scramjet-600, supersonic jet
For decades now, supersonic flights over the United States have been banned because of the ear-splitting booms that accompany a jet breaking the sound barrier.

But now, in pursuit of a quieter sonic boom, NASA is launching a series of tests.

Live Science reports that this fall, a supersonic military jet will zip over the Gulf of Mexico, where it will release the traditional thunderclap.

Then it will zoom over nearby Galveston and do similar maneuvers, but producing what they hope will be quieter booms.

The report said the tests will use the F/A-18 Hornet aircraft to determine "how much sonic noise people of the ground deem acceptable."

"By rating the feedback from the audio sensors and about 500 local volunteers on the ground, NASA scientists will get a better idea of what people think of the plane's volume," Live Science said.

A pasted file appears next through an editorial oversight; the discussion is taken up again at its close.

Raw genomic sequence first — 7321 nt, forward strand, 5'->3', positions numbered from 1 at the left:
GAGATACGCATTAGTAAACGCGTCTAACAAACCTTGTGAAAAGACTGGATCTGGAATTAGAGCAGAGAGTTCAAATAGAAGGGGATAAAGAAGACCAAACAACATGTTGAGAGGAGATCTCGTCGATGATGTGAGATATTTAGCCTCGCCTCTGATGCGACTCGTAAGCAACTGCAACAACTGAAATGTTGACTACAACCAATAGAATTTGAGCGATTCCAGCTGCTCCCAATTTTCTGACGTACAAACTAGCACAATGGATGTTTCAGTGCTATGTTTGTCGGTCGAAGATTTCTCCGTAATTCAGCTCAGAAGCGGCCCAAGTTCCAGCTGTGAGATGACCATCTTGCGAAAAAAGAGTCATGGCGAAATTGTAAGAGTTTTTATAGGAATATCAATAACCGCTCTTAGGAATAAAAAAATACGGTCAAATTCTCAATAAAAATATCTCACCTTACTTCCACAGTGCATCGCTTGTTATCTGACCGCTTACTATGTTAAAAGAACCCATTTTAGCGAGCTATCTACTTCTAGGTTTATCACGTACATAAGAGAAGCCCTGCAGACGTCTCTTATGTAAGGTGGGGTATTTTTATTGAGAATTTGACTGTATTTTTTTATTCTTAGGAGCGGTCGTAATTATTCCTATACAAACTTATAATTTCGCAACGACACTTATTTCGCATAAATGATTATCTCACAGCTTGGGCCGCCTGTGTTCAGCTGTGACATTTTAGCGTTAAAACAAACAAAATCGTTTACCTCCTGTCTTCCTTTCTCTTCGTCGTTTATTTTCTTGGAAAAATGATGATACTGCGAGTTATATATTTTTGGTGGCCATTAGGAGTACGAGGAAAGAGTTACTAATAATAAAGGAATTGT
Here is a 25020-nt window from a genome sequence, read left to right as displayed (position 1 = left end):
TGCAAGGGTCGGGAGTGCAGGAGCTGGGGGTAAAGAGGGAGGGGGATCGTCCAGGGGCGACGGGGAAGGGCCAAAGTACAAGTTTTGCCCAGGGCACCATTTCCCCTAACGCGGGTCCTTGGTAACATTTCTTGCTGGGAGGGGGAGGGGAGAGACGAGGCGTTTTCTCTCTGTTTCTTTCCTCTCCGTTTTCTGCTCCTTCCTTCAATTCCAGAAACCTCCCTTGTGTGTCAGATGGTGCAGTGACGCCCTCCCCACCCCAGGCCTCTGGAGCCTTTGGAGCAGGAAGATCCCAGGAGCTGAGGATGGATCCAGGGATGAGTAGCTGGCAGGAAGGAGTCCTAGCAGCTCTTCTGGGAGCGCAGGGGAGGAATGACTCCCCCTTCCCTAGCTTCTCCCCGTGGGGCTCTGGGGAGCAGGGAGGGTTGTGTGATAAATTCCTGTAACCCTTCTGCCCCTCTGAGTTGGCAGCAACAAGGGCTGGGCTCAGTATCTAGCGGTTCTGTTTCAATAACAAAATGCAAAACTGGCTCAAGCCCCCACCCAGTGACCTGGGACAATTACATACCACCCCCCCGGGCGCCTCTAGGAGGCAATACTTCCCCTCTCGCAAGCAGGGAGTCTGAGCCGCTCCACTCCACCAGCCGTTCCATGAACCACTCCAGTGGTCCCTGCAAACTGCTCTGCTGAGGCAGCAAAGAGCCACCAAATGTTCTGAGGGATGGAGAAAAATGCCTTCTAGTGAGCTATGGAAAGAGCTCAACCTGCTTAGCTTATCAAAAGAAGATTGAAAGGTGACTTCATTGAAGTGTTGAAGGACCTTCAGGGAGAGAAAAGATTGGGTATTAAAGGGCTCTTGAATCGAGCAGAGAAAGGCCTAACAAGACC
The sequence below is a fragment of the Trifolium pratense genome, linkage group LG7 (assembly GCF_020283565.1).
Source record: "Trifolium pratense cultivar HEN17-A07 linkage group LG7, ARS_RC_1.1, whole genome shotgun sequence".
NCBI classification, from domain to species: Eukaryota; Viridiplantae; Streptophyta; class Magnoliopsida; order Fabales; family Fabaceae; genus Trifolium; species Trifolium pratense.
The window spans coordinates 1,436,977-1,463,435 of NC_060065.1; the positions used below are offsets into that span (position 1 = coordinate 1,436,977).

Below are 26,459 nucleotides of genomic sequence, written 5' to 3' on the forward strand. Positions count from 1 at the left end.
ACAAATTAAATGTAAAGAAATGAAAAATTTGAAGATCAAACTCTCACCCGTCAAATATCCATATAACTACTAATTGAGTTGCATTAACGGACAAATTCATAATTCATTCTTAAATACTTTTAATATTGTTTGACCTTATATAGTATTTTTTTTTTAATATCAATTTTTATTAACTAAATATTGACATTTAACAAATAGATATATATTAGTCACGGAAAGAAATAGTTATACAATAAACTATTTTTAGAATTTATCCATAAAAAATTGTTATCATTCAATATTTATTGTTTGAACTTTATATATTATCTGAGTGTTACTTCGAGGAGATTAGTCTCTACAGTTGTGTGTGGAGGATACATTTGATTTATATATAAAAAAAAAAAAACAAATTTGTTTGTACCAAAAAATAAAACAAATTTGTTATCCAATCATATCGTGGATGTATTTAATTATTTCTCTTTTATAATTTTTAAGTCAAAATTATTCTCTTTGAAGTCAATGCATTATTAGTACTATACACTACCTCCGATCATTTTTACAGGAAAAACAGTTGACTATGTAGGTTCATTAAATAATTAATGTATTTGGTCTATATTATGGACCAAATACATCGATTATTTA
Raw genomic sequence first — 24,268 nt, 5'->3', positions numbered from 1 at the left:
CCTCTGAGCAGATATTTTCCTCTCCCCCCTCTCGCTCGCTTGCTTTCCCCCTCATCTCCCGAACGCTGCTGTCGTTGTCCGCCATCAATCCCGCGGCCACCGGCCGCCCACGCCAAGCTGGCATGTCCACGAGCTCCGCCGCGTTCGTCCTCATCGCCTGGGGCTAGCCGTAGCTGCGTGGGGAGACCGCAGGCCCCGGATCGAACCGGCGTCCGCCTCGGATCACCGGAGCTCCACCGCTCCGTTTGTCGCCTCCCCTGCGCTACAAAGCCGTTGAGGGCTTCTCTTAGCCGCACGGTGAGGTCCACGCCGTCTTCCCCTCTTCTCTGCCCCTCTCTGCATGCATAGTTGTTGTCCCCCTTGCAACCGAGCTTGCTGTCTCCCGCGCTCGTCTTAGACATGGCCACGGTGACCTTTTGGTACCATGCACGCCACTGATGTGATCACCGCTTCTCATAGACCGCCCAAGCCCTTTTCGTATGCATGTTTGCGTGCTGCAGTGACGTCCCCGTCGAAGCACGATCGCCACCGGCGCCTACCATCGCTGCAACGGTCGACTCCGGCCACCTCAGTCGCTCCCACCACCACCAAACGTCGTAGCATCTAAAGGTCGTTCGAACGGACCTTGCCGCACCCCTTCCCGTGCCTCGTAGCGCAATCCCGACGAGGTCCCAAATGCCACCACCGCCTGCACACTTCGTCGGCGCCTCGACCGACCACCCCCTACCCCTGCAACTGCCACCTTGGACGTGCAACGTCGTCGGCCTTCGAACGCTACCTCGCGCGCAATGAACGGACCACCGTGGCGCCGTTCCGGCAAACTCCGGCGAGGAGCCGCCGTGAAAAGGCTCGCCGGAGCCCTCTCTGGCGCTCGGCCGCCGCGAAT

"We'll never know exactly what everyone heard. We won't have a noise monitor on their shoulder inside their home," said a NASA spokeswoman, Alexandra Loubeau.

"But we'd like to at least have an estimate of the range of noise levels that they actually heard."

The tests are needed, Live Science said, because just months ago NASA awarded Lockheed Martin Aeronautics Company a $247.5 million contract to build the X-59 "QueSST."

It is intended to be a quiet supersonic plane.

Ed Haering, a NASA aerospace engineer, explained the airplane's shape is "carefully tailored such that those shock waves do not combine."

If the tests go as planned, "instead of getting a loud boom-boom, you're going to get at least two quiet thump-thump sounds, if you even hear them at all," Haering said.

Lowering the impact of breaking the sound barrier could lead to a relaxation of the national and international bans on supersonic flights over land, officials said.

That would mean new markets for commercial aircraft.